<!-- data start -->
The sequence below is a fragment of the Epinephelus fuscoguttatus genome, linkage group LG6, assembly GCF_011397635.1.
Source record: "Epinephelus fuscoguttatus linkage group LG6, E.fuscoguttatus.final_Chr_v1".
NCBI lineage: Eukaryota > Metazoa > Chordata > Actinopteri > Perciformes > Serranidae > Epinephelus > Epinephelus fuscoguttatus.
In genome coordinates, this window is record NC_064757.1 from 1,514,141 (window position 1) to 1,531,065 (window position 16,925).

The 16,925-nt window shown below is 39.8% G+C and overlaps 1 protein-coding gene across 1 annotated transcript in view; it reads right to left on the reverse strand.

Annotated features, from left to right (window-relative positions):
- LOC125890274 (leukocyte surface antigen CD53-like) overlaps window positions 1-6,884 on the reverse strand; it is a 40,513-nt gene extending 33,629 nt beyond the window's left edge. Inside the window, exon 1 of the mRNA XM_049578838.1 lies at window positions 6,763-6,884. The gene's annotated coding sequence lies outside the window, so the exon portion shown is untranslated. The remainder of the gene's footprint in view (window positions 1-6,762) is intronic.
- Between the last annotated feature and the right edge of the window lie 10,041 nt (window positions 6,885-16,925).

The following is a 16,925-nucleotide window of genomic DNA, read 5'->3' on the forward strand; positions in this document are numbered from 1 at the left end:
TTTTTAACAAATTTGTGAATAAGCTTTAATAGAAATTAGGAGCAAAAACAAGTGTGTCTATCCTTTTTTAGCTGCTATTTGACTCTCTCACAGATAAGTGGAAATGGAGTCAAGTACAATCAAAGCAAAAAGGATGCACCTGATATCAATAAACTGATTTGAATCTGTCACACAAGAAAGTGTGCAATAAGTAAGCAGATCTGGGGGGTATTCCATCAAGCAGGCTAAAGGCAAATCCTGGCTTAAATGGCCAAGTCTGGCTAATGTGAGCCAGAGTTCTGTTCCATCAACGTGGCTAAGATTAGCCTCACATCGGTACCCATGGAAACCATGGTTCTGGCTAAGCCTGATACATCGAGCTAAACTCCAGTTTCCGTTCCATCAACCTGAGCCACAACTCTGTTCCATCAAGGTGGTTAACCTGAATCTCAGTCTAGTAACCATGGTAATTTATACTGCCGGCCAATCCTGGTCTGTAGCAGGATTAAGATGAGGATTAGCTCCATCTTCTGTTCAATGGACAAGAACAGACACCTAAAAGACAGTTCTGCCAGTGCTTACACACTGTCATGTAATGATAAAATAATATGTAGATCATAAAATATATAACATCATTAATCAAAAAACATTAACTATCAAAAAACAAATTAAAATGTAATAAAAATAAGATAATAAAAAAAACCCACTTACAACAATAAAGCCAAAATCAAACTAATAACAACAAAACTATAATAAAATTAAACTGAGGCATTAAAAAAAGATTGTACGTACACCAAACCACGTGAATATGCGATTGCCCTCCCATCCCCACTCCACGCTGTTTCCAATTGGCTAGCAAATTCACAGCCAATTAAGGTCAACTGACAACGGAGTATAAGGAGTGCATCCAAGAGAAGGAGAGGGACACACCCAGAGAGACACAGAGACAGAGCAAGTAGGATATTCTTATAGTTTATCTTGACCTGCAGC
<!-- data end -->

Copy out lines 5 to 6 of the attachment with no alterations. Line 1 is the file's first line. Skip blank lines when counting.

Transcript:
The 16,925-nt window shown below is 39.8% G+C and overlaps 1 protein-coding gene across 1 annotated transcript in view; it reads right to left on the reverse strand.

Annotated features, from left to right (window-relative positions):